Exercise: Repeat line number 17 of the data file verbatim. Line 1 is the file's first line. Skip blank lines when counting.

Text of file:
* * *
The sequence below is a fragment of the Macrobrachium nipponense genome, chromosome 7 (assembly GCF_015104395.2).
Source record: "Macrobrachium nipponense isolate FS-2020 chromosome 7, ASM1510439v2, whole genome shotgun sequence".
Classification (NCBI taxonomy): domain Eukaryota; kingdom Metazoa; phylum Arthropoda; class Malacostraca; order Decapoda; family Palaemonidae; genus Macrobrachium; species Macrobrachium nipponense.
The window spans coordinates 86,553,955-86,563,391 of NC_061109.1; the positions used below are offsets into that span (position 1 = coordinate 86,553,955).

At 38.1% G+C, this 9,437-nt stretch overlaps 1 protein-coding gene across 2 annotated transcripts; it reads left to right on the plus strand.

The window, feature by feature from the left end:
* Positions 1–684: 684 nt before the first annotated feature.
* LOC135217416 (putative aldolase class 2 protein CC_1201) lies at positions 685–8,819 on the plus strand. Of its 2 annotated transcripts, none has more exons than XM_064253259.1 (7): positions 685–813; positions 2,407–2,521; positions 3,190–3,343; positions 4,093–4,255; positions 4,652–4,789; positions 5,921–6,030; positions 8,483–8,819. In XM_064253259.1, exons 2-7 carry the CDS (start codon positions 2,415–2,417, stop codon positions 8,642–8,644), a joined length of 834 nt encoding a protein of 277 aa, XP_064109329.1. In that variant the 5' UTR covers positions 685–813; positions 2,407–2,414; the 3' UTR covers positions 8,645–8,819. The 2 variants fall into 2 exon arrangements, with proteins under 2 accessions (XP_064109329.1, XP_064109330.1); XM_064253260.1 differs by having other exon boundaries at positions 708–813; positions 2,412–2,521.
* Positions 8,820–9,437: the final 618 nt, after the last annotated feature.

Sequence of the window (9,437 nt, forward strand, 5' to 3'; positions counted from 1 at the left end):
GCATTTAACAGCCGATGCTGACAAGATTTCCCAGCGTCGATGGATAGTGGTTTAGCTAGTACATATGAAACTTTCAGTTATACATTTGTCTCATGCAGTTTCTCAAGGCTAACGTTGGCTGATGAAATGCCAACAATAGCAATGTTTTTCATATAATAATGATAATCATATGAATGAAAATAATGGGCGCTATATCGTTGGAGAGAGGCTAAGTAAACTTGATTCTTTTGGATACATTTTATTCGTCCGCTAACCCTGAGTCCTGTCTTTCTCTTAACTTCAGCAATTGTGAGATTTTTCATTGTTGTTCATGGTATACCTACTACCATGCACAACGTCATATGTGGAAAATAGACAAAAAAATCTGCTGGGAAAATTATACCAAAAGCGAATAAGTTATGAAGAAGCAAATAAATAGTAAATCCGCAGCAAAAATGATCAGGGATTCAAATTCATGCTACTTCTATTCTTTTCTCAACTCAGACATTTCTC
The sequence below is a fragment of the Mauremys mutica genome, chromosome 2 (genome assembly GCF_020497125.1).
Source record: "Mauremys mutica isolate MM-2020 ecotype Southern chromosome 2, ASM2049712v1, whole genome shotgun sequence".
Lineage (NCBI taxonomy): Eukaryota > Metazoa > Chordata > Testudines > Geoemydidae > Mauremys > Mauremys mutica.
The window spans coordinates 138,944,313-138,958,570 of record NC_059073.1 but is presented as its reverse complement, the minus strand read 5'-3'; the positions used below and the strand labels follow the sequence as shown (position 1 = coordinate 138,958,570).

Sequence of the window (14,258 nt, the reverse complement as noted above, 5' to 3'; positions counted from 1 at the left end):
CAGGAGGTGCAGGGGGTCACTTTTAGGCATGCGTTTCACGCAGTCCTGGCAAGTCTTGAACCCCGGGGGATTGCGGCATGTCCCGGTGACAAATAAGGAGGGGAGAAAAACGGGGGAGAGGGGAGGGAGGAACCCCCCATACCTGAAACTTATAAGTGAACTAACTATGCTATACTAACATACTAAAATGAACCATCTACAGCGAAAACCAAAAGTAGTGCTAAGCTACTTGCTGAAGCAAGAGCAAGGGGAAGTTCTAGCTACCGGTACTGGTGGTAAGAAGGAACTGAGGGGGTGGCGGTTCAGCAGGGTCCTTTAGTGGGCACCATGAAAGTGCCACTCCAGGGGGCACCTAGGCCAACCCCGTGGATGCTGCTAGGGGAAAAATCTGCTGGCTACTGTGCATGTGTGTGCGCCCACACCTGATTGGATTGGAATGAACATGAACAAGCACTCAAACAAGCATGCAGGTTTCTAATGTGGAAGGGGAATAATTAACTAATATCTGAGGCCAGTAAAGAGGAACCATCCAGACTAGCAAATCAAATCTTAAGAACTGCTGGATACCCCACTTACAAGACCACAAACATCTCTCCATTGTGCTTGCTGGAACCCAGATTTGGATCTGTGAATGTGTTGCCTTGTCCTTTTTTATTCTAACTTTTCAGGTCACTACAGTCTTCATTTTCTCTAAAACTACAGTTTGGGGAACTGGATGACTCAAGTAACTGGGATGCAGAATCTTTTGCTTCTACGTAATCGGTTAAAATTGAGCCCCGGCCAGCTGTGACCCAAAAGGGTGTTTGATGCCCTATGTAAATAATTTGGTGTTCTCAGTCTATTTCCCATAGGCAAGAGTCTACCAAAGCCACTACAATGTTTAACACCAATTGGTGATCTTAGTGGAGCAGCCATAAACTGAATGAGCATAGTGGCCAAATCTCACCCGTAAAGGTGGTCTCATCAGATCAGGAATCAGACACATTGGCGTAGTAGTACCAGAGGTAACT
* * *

CAGGAGGTGCAGGGGGTCACTTTTAGGCATGCGTTTCACGCAGTCCTGGCAAGTCTTGAACCCCGGGGGATTGCGGCATGTCCCGGTGACAAATAAGGAGGGGAGAAAAACGGGGGAGAGGGGAGGGAGGAACCCCCCATACCTGAAACTTATAAGTGAACTAACTATGCTATACTAACATACTAAAATGAACCATCTACAGCGAAAACCAAAAGTAGTGCTAAGCTACTTGCTGAAGCAAGAGCAAGGGGAAGTTCTAGCTACCGGTACTGGTGGTAAGAAGGAACTGAGGGGGTGGCGGTTCAGCAGGGTCCTTTAGTGGGCACCATGAAAGTGCCACTCCAGGGGGCACCTAGGCCAACCCCGTGGATGCTGCTAGGGGAAAAATCTGCTGGCTACTGTGCATGTGTGTGCGCCCACACCTGATTGGATTGGAATGAACATGAACAAGCACTCAAACAAGCATGCAGGTTTCTAATGTGGAAGGGGAATAATTAACTAATATCTGAGGCCAGTAAAGAGGAACCATCCAGACTAGCAAATCAAATCTTAAGAACTGCTGGATACCCCACTTACAAGACCACAAACATCTCTCCATTGTGCTTGCTGGAACCCAGATTTGGATCTGTGAATGTGTTGCCTTGTCCTTTTTTATTCTAACTTTTCAGGTCACTACAGTCTTCATTTTCTCTAAAACTACAGTTTGGGGAACTGGATGACTCAAGTAACTGGGATGCAGAATCTTTTGCTTCTACGTAATCGGTTAAAATTGAGCCCCGGCCAGCTGTGACCCAAAAGGGTGTTTGATGCCCTATGTAAATAATTTGGTGTTCTCAGTCTATTTCCCATAGGCAAGAGTCTACCAAAGCCACTACAATGTTTAACACCAATTGGTGATCTTAGTGGAGCAGCCATAAACTGAATGAGCATAGTGGCCAAATCTCACCCGTAAAGGTGGTCTCATCAGATCAGGAATCAGACACATTGGCGTAGTAGTACCAGAGGTAACT